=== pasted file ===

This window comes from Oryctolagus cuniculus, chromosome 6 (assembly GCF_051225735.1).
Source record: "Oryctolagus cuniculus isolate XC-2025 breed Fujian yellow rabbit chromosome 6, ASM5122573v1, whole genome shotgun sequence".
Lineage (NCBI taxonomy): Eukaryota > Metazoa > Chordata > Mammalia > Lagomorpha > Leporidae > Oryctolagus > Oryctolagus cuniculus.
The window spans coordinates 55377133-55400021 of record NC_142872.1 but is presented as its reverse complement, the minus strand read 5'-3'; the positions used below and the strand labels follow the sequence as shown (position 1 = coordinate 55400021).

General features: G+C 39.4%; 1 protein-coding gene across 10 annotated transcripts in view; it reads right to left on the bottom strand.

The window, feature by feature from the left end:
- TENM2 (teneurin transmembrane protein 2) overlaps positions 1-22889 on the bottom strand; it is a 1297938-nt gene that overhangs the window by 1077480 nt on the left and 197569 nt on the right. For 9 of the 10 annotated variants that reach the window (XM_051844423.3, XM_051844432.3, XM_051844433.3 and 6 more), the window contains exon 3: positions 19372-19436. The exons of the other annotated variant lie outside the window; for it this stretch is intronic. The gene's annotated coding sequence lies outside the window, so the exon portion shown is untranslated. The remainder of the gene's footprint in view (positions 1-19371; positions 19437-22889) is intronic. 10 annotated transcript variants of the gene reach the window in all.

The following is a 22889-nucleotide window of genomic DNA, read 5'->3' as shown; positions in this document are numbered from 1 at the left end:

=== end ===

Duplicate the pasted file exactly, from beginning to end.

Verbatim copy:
This window comes from Oryctolagus cuniculus, chromosome 6 (assembly GCF_051225735.1).
Source record: "Oryctolagus cuniculus isolate XC-2025 breed Fujian yellow rabbit chromosome 6, ASM5122573v1, whole genome shotgun sequence".
Lineage (NCBI taxonomy): Eukaryota > Metazoa > Chordata > Mammalia > Lagomorpha > Leporidae > Oryctolagus > Oryctolagus cuniculus.
The window spans coordinates 55377133-55400021 of record NC_142872.1 but is presented as its reverse complement, the minus strand read 5'-3'; the positions used below and the strand labels follow the sequence as shown (position 1 = coordinate 55400021).

General features: G+C 39.4%; 1 protein-coding gene across 10 annotated transcripts in view; it reads right to left on the bottom strand.

The window, feature by feature from the left end:
- TENM2 (teneurin transmembrane protein 2) overlaps positions 1-22889 on the bottom strand; it is a 1297938-nt gene that overhangs the window by 1077480 nt on the left and 197569 nt on the right. For 9 of the 10 annotated variants that reach the window (XM_051844423.3, XM_051844432.3, XM_051844433.3 and 6 more), the window contains exon 3: positions 19372-19436. The exons of the other annotated variant lie outside the window; for it this stretch is intronic. The gene's annotated coding sequence lies outside the window, so the exon portion shown is untranslated. The remainder of the gene's footprint in view (positions 1-19371; positions 19437-22889) is intronic. 10 annotated transcript variants of the gene reach the window in all.

The following is a 22889-nucleotide window of genomic DNA, read 5'->3' as shown; positions in this document are numbered from 1 at the left end: